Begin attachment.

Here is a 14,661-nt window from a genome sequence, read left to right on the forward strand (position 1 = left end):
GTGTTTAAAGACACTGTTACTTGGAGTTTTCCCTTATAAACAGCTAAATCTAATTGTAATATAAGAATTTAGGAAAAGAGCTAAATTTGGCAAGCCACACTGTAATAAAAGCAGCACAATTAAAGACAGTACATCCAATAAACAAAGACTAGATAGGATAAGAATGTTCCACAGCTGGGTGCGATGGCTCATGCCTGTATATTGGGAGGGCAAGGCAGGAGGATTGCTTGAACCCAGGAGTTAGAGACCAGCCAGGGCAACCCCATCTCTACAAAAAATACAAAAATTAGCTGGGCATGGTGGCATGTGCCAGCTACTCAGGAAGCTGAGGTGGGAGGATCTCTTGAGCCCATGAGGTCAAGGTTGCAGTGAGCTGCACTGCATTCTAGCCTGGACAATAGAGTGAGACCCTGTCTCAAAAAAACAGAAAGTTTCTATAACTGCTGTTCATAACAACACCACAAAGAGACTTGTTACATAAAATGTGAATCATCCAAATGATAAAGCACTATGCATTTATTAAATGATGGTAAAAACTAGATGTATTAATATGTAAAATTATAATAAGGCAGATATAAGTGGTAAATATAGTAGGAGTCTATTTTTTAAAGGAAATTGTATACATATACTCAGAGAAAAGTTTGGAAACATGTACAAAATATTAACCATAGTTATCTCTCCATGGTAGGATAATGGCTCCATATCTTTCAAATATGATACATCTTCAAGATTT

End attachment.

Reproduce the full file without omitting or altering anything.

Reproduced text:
Here is a 14,661-nt window from a genome sequence, read left to right on the forward strand (position 1 = left end):
GTGTTTAAAGACACTGTTACTTGGAGTTTTCCCTTATAAACAGCTAAATCTAATTGTAATATAAGAATTTAGGAAAAGAGCTAAATTTGGCAAGCCACACTGTAATAAAAGCAGCACAATTAAAGACAGTACATCCAATAAACAAAGACTAGATAGGATAAGAATGTTCCACAGCTGGGTGCGATGGCTCATGCCTGTATATTGGGAGGGCAAGGCAGGAGGATTGCTTGAACCCAGGAGTTAGAGACCAGCCAGGGCAACCCCATCTCTACAAAAAATACAAAAATTAGCTGGGCATGGTGGCATGTGCCAGCTACTCAGGAAGCTGAGGTGGGAGGATCTCTTGAGCCCATGAGGTCAAGGTTGCAGTGAGCTGCACTGCATTCTAGCCTGGACAATAGAGTGAGACCCTGTCTCAAAAAAACAGAAAGTTTCTATAACTGCTGTTCATAACAACACCACAAAGAGACTTGTTACATAAAATGTGAATCATCCAAATGATAAAGCACTATGCATTTATTAAATGATGGTAAAAACTAGATGTATTAATATGTAAAATTATAATAAGGCAGATATAAGTGGTAAATATAGTAGGAGTCTATTTTTTAAAGGAAATTGTATACATATACTCAGAGAAAAGTTTGGAAACATGTACAAAATATTAACCATAGTTATCTCTCCATGGTAGGATAATGGCTCCATATCTTTCAAATATGATACATCTTCAAGATTT